I’m almost certain that if I had been a child in this decade, that I would have been diagnosed with ADD. My brain works in a manner that is not the same as many other people and I know this. At any given time, I can be thinking of several things at once, which can cause me to get distracted really easily – sometimes even in the middle of a sentence. I have a hard time focusing on just one thread, which is often why conversations with me can sometimes seem to suddenly head into left field. My mother’s brain works like this too, which means she and I can carry on up to three simultaneous conversations at once.
This was not always the case.
Up until I was about 6, I spent the majority of my time at home with my mom. Mom could not have the radio on, or the TV while she did any task that required her full attention, so the TV was reserved for periods after school, with breakfast, or with dinner. We did not live in the city, so there was no traffic noise – just the wind and the birds. We would go outside and she would teach me to notice the world around me and what each thing meant: the presence of a certain bird or insect. Which plants in the forest were edible or dangerous. She’d show me where to find newts and mice and bird’s nests. On the beach I learned about currents and winds and waves, ducks and tide pools. There was a lot to see and everything was relevant. And being the precocious and voracious child I was, I asked millions of questions.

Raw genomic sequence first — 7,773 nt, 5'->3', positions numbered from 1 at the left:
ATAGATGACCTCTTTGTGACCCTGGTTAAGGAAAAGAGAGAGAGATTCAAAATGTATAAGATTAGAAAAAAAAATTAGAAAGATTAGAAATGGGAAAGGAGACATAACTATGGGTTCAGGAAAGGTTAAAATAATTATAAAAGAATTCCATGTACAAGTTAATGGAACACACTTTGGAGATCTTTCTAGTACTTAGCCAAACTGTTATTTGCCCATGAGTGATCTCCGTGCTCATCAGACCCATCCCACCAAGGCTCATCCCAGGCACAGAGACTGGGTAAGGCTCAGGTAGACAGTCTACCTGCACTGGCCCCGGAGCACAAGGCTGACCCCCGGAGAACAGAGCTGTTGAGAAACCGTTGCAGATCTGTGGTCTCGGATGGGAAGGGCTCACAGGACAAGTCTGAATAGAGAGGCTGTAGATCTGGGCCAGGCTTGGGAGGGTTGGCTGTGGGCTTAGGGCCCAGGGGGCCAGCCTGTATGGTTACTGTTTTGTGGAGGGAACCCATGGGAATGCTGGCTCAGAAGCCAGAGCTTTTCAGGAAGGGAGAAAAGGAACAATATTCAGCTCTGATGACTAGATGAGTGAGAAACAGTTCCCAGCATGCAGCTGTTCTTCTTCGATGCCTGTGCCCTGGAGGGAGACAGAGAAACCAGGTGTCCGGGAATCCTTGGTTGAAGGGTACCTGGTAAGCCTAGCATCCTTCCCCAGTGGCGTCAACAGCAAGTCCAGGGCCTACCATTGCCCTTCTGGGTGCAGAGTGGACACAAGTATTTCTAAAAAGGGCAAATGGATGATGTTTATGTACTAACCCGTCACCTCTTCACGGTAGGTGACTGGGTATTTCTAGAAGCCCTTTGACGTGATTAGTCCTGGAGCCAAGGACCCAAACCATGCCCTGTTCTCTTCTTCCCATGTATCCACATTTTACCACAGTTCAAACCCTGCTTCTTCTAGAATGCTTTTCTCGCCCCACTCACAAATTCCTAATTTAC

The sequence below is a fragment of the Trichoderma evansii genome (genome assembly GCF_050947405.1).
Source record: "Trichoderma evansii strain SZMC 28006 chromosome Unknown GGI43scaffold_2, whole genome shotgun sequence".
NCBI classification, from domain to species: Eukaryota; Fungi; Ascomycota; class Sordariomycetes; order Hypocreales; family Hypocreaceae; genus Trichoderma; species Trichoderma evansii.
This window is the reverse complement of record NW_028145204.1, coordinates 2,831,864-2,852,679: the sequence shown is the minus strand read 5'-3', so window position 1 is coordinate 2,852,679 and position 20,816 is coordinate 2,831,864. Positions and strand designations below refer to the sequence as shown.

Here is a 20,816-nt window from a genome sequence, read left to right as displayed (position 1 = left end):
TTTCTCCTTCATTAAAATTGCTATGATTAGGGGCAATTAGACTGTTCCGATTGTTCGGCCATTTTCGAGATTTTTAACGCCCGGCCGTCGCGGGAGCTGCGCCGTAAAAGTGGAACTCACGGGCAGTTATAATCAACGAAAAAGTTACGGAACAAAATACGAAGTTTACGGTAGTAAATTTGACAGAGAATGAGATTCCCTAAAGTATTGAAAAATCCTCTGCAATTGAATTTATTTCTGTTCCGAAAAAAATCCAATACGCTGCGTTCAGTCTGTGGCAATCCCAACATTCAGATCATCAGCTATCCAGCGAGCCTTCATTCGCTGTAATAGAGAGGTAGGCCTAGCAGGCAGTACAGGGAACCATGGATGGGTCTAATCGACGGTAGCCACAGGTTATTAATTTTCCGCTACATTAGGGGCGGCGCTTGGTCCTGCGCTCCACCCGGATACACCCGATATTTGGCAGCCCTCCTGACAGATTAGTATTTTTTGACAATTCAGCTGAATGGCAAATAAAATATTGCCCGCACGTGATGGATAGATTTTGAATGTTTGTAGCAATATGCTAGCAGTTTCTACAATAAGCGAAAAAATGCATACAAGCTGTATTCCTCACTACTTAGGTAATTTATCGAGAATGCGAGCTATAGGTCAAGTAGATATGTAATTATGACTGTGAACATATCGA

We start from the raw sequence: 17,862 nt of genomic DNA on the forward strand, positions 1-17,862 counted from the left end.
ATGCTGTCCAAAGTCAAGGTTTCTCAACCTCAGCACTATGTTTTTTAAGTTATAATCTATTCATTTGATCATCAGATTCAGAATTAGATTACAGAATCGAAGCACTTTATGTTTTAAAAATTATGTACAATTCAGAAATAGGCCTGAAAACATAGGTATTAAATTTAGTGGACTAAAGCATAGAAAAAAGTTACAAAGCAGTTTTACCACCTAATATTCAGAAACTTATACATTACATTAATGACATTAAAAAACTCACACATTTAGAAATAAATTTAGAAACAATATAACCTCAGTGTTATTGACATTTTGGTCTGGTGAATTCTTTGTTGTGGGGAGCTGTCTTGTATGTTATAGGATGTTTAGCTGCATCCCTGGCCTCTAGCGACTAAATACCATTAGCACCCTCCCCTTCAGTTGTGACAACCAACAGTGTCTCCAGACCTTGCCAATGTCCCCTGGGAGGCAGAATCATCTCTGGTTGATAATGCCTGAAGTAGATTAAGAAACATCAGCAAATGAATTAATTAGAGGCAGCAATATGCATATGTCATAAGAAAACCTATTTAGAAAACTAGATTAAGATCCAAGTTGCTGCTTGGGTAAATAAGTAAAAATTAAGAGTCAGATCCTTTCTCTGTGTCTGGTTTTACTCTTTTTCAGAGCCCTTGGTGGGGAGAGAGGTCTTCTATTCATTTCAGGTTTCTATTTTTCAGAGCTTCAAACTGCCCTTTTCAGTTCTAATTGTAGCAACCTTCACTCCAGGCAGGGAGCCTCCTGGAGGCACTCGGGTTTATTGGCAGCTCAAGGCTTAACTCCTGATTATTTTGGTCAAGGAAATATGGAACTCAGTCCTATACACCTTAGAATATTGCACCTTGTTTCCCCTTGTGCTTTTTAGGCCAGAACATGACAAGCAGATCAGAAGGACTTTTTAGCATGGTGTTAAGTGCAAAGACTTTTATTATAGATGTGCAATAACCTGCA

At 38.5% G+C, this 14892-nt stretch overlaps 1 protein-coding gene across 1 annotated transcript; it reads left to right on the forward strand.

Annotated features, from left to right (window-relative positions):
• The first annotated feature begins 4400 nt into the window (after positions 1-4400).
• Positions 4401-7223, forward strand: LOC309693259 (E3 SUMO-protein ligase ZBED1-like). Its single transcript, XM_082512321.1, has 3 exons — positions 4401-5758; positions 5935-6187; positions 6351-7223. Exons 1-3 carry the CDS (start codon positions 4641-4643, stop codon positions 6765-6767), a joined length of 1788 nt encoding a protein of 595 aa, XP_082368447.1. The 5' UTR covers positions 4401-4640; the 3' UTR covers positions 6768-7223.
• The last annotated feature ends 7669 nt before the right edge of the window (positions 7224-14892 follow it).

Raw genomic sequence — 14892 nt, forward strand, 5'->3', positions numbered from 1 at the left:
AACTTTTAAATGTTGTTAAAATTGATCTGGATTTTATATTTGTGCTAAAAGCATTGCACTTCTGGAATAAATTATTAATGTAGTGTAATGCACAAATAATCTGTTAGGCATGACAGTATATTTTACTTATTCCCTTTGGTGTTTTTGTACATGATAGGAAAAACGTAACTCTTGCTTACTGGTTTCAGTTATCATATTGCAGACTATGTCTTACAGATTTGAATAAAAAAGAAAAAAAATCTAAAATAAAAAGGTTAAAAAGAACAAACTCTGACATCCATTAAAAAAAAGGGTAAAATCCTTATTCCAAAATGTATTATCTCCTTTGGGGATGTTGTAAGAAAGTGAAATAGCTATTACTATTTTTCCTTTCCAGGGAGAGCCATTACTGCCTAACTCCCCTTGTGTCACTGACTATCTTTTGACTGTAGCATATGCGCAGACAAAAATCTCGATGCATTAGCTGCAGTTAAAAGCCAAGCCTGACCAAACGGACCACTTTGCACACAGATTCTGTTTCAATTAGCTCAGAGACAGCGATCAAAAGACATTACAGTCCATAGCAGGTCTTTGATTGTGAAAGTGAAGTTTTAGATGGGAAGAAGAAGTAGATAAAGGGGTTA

When I turned six, I entered the school system where I was required to sit at a desk and focus for extended periods of time on one thing. But my mind couldn’t settle. There was too much to look at, too many people to talk to and too much to know. I got in trouble repeatedly for fidgeting, for talking, doodling or daydreaming as I stared out the window to see what the creatures were doing in the woods. I had also developed a good imagination – being an only child I had required the skills of self-entertainment and this was to my detriment in a classroom setting.
I forgot things: sometimes right in the middle of saying them. My teacher made me stand my text book up so that I could only see the book and I would let other people alone, but this only helped marginally because once I was done I’d be back to daydreaming. Or I’d read ahead, or I’d draw little creatures on every page of me notebook or put my hand up and ask a completely random question.
One day there was a parent teacher conference and I was to attend with my mother. I remember feeling very small as I swung my feet in the chair as my teacher expressed her concerns about my ‘distracted’ behaviour and how it disrupted the class. I was to work harder to concentrate in class or there would be consequences. I don’t remember what they were but I was familiar with the term ‘consequences’. When mother said the word, it always had a capital C.
Luckily for me, by then my mother had discovered that I adored reading and that was the only time I could completely focus on something to the exclusion of all else. If I could use the same skills at my school work and get through the next task without getting into trouble, then I could reward myself with a paragraph in my book, or a drawing in a notebook. It was hard and I had to work at it, but I knew that I didn’t want to get into trouble again. I would focus on the task at hand so that I could do something I liked as soon as it was completed. I wasn’t always successful and more than once the teacher would look over her glasses at me with that disapproving look. But I started getting the remark “conscientious” in my report cards and that remained a consistent comment until my graduation.